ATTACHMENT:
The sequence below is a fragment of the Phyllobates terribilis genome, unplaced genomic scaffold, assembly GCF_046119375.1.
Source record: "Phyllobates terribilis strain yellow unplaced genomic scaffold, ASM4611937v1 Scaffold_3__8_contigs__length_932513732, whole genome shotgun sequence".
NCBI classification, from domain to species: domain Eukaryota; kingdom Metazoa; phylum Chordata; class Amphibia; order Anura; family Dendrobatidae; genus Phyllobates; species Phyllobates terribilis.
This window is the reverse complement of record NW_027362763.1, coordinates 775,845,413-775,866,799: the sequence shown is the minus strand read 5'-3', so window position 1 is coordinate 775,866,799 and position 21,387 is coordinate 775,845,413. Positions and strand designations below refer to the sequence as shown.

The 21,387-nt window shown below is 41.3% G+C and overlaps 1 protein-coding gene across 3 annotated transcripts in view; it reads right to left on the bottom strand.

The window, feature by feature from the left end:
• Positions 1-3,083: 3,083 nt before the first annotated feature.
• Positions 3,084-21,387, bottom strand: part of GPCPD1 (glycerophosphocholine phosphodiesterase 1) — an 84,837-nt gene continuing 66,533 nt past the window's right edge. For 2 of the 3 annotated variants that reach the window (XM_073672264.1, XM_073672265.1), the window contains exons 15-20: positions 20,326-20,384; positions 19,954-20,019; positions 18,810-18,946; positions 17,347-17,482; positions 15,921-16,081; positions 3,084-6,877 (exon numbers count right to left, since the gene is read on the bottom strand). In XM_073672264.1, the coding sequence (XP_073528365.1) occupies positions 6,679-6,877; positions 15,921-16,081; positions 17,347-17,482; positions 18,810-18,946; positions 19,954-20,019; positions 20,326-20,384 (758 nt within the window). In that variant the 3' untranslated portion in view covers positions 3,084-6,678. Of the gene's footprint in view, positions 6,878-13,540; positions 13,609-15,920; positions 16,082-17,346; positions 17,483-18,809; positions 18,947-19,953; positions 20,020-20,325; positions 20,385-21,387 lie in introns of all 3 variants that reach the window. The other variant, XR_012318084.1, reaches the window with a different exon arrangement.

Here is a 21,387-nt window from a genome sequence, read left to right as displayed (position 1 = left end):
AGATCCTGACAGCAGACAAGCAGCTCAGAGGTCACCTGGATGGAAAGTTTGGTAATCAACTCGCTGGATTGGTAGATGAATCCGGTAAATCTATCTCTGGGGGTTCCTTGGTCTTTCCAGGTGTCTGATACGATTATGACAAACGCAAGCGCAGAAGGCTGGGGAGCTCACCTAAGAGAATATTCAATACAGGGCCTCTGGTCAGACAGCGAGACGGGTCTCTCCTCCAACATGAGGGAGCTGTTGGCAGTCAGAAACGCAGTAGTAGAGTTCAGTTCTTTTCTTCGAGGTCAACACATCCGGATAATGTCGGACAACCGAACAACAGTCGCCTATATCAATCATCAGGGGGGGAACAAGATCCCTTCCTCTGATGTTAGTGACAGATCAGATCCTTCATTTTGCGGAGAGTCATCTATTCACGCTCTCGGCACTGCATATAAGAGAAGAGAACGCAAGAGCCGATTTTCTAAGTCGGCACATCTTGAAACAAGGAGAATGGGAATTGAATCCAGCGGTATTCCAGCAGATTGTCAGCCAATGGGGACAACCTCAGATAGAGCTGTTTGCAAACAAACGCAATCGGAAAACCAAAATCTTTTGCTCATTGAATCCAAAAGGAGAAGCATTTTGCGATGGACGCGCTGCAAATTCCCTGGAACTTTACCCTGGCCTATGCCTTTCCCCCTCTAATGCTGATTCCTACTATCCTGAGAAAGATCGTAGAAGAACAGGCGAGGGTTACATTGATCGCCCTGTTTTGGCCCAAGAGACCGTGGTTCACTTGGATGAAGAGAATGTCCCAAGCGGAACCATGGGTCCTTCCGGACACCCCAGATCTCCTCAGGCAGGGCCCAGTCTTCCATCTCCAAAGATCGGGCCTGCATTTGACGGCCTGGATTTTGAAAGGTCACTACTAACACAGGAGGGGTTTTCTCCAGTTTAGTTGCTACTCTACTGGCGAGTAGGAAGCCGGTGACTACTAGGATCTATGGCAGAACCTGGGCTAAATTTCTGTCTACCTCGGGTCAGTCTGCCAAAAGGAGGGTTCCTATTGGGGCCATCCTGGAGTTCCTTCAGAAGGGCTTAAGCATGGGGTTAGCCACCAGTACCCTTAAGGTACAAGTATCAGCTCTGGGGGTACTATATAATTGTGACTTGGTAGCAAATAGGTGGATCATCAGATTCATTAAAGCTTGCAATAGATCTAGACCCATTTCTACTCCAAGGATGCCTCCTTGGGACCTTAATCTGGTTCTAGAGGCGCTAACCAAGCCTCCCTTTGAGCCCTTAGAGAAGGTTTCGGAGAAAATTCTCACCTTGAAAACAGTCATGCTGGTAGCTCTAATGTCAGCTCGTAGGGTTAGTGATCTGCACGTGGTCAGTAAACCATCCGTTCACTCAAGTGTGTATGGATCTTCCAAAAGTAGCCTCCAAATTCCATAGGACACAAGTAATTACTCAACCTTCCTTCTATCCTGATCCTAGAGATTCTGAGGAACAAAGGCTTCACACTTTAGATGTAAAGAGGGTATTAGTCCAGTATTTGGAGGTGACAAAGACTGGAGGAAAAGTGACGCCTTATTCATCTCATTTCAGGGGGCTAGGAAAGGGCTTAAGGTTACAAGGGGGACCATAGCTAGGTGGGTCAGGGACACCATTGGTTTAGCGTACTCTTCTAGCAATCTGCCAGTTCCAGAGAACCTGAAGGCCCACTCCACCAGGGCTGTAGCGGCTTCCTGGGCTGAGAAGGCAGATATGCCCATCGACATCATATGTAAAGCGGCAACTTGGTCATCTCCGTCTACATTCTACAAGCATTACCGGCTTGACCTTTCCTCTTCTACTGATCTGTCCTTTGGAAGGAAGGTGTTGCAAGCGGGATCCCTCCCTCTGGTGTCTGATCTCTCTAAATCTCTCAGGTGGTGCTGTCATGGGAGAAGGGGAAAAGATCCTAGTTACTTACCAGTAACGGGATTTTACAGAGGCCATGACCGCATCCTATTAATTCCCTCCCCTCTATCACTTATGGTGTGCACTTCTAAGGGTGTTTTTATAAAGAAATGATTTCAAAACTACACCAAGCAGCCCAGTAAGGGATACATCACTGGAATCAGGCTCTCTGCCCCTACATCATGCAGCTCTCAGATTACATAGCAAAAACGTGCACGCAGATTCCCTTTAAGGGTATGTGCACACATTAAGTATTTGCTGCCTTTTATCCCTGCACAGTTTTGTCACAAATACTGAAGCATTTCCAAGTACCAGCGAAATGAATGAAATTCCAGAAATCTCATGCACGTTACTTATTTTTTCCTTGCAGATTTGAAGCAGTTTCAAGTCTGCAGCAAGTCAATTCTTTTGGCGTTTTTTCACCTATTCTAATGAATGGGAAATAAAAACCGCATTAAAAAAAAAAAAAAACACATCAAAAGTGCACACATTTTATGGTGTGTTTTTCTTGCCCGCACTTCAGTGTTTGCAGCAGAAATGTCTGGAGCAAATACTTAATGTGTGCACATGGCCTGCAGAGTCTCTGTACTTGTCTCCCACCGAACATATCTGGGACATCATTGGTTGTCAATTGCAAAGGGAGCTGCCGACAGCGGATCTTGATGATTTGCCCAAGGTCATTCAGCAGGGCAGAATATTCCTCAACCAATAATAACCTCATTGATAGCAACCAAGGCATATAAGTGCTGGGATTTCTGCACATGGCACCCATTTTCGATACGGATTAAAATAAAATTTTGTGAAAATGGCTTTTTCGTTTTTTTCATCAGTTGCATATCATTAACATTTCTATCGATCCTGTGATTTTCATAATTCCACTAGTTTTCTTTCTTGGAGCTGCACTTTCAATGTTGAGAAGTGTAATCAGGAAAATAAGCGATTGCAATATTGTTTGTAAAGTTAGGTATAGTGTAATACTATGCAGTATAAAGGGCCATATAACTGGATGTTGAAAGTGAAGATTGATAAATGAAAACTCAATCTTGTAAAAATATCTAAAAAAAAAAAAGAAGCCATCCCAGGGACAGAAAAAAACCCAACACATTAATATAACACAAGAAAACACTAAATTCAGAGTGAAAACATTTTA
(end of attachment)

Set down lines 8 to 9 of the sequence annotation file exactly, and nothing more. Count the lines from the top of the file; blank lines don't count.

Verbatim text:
• Positions 3,084-21,387, bottom strand: part of GPCPD1 (glycerophosphocholine phosphodiesterase 1) — an 84,837-nt gene continuing 66,533 nt past the window's right edge. For 2 of the 3 annotated variants that reach the window (XM_073672264.1, XM_073672265.1), the window contains exons 15-20: positions 20,326-20,384; positions 19,954-20,019; positions 18,810-18,946; positions 17,347-17,482; positions 15,921-16,081; positions 3,084-6,877 (exon numbers count right to left, since the gene is read on the bottom strand). In XM_073672264.1, the coding sequence (XP_073528365.1) occupies positions 6,679-6,877; positions 15,921-16,081; positions 17,347-17,482; positions 18,810-18,946; positions 19,954-20,019; positions 20,326-20,384 (758 nt within the window). In that variant the 3' untranslated portion in view covers positions 3,084-6,678. Of the gene's footprint in view, positions 6,878-13,540; positions 13,609-15,920; positions 16,082-17,346; positions 17,483-18,809; positions 18,947-19,953; positions 20,020-20,325; positions 20,385-21,387 lie in introns of all 3 variants that reach the window. The other variant, XR_012318084.1, reaches the window with a different exon arrangement.

Here is a 21,387-nt window from a genome sequence, read left to right as displayed (position 1 = left end):